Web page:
Cold Seeps Help Fuel Deep Sea Ecosystems.
Cold seeps, or cold vents, are areas on the deep ocean floor that release gases like methane into the surrounding water. Like hydrothermal vents, cold seeps support rich ecosystems by leaking gases that microbes convert into energy. However, while hydrothermal vents release metallic minerals, the gases that pour from cold seeps are carbon-based, meaning that they originated from organic, or living, matter millions of years ago. That means that cold seep areas are an important part of the global carbon cycle and are fueled by energy from the sun, even though they exist well beyond the reach of sunlight’s reach.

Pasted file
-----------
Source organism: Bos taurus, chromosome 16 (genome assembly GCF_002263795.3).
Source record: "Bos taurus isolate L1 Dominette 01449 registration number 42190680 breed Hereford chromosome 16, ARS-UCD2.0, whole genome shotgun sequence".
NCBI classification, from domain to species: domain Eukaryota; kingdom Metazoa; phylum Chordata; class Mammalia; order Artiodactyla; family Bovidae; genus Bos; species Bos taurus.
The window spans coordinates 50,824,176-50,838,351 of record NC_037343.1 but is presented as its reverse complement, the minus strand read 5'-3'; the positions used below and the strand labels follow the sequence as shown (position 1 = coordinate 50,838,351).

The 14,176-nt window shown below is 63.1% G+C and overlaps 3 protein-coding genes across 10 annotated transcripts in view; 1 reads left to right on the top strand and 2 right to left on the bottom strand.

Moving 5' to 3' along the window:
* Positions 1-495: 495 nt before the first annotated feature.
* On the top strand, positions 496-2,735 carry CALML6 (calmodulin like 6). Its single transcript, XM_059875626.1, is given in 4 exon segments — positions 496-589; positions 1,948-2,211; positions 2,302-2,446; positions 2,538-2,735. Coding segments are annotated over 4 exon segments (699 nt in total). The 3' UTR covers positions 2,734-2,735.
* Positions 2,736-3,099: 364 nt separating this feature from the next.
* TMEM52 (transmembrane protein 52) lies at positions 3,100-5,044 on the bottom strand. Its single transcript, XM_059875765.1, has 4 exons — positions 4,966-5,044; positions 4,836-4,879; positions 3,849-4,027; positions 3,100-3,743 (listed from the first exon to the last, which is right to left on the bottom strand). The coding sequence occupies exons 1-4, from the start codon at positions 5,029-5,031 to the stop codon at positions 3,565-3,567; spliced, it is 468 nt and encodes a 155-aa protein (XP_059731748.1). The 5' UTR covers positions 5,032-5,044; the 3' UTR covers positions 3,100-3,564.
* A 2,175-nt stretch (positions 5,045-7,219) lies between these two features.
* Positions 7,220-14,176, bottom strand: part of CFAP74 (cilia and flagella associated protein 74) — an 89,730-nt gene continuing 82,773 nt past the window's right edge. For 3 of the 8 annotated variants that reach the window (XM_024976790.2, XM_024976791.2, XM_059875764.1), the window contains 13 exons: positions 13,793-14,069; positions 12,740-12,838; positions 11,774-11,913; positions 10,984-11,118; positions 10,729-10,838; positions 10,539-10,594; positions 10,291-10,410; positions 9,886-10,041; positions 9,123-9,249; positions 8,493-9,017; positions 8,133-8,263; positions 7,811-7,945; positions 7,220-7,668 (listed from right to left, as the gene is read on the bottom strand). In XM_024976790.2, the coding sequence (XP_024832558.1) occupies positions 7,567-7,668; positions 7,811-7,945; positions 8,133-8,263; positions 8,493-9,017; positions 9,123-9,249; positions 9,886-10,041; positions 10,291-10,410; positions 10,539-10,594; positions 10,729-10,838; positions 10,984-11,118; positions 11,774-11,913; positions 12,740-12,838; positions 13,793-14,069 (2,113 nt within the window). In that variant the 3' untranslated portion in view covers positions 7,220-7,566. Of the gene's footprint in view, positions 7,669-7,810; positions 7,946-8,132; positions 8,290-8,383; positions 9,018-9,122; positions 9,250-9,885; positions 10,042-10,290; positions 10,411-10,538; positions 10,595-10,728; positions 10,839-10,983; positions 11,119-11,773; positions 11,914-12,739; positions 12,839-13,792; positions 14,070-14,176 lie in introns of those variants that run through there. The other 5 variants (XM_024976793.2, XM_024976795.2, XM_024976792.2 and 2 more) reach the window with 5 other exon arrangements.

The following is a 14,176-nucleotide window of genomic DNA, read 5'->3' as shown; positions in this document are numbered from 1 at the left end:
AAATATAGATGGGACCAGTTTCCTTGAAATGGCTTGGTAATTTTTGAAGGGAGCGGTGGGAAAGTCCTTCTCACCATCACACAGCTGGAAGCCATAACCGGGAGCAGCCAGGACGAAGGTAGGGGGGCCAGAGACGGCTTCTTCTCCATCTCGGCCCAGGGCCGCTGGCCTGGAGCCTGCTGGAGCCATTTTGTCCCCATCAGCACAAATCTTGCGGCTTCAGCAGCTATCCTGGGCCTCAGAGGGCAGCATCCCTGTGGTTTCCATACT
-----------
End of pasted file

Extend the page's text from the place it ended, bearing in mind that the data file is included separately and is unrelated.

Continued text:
Cold seep areas are unique among deep-sea habitats because they are bursting with food sources. Giant tube worms and dense clusters of mussels provide homes to energy-producing bacteria that return the favor by serving as the animals’ digestive system. Crabs and other small crustaceans in cold seep areas feast on the waste of mussels, clams, and tubeworms, while fish and octopus have their pick of prey in the bustling ecosystem. Some of these flourishing communities are ancient, dating back as much as 4,000 years.